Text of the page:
Politics and International Relations
Co-Authors: Johannes Plagemann - Dr., GIGA German Institute of Global and Area Studies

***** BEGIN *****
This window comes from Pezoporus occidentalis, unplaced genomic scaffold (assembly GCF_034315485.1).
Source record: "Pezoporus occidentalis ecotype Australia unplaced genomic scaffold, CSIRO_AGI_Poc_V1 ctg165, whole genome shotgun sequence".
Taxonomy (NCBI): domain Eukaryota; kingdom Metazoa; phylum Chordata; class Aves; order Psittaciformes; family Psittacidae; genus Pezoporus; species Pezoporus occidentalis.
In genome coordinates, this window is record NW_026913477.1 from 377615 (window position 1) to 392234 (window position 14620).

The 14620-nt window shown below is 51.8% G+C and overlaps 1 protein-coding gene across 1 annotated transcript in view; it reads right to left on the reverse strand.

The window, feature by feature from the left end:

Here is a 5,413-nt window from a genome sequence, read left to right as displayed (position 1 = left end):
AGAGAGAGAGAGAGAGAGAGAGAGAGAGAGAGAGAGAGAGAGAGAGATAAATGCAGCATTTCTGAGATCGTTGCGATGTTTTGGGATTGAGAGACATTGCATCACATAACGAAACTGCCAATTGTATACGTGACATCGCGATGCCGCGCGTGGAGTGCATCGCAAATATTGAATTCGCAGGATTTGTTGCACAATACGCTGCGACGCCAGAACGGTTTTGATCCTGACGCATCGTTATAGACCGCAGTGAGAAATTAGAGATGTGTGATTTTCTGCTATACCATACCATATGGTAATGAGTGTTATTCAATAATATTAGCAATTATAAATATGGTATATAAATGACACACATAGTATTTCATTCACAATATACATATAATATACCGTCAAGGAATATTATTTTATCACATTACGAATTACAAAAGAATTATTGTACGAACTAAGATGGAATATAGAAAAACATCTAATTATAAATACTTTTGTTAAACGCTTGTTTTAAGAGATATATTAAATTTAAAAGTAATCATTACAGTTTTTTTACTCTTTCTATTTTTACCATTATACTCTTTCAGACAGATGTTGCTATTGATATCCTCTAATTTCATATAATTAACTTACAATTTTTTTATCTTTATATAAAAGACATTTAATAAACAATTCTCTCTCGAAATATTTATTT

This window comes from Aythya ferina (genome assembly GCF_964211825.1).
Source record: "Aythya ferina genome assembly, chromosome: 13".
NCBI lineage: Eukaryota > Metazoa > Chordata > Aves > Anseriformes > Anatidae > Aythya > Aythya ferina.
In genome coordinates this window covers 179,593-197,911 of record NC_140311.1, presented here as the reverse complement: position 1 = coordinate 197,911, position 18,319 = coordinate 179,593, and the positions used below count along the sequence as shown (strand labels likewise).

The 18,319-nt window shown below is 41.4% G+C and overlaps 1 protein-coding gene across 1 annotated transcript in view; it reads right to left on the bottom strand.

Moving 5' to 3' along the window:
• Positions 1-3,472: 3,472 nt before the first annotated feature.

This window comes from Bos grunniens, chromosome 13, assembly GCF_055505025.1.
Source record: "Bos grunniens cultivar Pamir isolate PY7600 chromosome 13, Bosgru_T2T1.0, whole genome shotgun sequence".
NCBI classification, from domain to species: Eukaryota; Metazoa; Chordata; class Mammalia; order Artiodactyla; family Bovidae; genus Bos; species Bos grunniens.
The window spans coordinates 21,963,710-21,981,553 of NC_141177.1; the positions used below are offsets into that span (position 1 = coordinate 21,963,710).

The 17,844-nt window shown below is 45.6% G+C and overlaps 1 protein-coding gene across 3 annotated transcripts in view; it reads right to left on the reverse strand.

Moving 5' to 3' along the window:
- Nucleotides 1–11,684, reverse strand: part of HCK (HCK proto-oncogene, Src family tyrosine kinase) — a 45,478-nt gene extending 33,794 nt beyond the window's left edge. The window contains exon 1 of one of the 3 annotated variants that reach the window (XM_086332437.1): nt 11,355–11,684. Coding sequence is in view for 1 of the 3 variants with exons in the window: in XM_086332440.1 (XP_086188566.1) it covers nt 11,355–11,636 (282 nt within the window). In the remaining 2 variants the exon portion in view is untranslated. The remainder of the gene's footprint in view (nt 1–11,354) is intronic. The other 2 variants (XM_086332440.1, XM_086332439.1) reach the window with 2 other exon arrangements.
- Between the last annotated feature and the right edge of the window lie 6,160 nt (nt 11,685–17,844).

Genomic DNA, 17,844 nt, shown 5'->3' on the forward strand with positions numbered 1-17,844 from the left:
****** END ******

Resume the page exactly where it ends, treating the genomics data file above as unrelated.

Competing connectivity strategies are a core component of geopolitics in the 21st century – from the Chinese Belt and Road Initiative, Taiwan’s New Southbound policy, and Japan’s Free and Open Indo-Pacific to India’s Act East policy. The current focus on trade and infrastructure connectivity reflects both the Asian leader-level perception of immersion into the world economy as a major strategic asset and the ‘return’ of geopolitics in an age of multipolarity. And yet, competing nation-state driven connectivity strategies may also impede connectivity across Asian nations. By way of illustration we explore contemporary Chinese and Indian connectivity strategies in Central Asia and South Asia, respectively. Hereby, we show how the very nature of connectivity strategies devised in national capitals according to national (rather than subnational) imperatives and their competition frequently undermine pre-existing connectivity based on sub- and transnational initiatives and societal linkages in border regions. This finding also suggests that notions of a hyper-connected Asia driven by Chinese investments are premature.